Third, Kagan's use of the phrase "not sympathetic" is not evidence that she was referring to her personal views. Numerous current and former Supreme Court justices -- including Samuel Alito, Clarence Thomas, William Rehnquist, and Stevens -- have used the term "sympathetic" to refer to agreement or disagreement with legal arguments.
On Fox News' Special Report, Carl Cameron and Fred Barnes promoted the myths that Supreme Court nominee Elena Kagan "bann[ed]" military recruiting at Harvard Law School, and that Kagan's opposition to the military's "Don't Ask, Don't Tell" policy contradicts her being "tremendously supportive of the military."
Conservatives media have falsely suggested that Justice Sonia Sotomayor testified untruthfully about her views on the Second Amendment and have used that false allegation to suggest that people should not believe Elena Kagan's testimony during her confirmation hearing.
The false allegation is based on (1) the fact that Sotomayor testified at her confirmation hearing that she "accepted" the Court's earlier decision that the Second Amendment created an individual right and (2) the fact that yesterday she dissented from a case that extended gun rights to states and local governments.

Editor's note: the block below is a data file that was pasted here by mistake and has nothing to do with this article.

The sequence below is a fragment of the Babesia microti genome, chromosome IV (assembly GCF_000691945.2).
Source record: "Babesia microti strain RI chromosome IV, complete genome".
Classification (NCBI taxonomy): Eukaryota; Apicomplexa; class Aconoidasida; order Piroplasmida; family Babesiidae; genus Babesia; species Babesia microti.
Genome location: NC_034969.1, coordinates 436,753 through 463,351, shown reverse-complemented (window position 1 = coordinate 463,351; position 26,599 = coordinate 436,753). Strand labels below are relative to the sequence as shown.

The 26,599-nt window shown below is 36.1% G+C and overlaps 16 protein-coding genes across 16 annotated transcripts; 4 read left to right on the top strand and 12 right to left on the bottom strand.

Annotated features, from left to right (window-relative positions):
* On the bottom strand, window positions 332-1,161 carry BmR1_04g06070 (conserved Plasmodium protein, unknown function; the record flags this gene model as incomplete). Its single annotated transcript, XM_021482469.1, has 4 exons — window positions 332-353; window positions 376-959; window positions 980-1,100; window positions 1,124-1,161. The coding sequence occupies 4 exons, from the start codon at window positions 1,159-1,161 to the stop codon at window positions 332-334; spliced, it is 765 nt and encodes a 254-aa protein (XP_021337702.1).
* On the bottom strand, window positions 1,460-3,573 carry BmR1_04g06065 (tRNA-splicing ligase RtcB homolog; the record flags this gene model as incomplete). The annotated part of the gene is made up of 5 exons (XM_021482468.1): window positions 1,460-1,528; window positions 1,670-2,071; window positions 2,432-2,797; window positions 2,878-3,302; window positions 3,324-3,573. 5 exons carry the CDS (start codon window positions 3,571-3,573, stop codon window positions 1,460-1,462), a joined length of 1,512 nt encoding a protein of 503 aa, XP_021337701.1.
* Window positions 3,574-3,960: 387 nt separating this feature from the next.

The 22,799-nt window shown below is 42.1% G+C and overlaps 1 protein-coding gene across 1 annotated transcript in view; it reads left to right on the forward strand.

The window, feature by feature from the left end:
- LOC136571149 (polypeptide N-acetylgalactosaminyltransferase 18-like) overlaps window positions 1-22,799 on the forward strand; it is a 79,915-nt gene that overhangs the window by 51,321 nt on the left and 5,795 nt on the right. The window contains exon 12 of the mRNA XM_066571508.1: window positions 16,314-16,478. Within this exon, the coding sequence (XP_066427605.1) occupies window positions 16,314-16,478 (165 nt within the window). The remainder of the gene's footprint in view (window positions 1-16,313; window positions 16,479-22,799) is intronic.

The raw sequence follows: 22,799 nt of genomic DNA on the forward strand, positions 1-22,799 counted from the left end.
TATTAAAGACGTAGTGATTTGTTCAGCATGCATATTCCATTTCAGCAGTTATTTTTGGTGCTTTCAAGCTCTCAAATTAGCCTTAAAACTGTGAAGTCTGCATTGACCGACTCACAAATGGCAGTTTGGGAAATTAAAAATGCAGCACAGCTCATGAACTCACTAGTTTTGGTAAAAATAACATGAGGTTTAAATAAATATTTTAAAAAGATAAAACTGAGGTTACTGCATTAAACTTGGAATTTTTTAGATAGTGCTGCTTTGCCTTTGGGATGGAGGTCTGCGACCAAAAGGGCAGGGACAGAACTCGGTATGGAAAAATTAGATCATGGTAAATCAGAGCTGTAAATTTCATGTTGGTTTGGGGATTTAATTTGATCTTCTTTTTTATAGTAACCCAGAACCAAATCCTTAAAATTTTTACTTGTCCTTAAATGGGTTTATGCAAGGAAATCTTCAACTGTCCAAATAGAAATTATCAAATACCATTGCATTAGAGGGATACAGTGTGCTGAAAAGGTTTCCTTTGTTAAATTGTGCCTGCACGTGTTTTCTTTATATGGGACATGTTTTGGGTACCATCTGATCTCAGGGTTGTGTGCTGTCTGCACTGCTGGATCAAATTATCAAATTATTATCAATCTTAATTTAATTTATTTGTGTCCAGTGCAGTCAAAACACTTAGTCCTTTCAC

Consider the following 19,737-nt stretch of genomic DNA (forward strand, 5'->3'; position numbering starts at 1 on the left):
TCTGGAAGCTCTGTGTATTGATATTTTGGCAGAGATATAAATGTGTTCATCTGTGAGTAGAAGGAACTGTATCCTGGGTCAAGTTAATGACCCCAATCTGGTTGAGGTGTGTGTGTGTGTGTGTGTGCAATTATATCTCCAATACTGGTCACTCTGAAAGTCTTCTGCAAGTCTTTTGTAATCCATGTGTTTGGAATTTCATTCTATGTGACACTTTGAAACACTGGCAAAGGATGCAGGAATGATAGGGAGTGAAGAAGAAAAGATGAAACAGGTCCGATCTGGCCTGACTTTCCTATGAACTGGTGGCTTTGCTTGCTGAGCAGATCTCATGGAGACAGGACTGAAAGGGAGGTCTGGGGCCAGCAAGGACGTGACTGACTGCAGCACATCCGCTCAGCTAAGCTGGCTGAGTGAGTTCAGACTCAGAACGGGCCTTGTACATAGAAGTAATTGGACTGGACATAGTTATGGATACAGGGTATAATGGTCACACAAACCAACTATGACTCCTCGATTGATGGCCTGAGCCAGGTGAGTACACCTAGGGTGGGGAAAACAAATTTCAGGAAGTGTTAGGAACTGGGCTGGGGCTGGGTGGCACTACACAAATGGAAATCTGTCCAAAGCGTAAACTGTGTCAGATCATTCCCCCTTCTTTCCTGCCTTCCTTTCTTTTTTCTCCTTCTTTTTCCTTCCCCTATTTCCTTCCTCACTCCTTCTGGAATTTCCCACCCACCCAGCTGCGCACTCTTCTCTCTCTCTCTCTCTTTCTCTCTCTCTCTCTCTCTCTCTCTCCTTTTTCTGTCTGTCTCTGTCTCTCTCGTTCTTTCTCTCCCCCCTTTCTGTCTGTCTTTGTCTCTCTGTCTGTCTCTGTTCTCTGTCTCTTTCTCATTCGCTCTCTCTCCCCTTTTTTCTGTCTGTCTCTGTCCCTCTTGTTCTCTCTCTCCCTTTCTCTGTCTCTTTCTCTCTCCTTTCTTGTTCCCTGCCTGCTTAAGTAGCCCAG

In fact, there is no inconsistency between Sotomayor's testimony and the dissent she joined yesterday on gun rights issues. The dissent she joined was critical of the reasoning in the Court's 2008 majority opinion in District of Columbia v. Heller -- the case that found that the Second Amendment protects an individual right to bear arms. But the dissent did not call for Heller to be overruled. Rather, the opinion stated that the individual right to bear arms should not be applied to state and local laws.
Moreover, the context of Sotomayor's testimony at her confirmation hearing makes clear that she was saying "accepted" the decision as a federal appellate judge -- the job she held at the time. Sotomayor was not that she would vote to uphold Heller as a Supreme Court justice.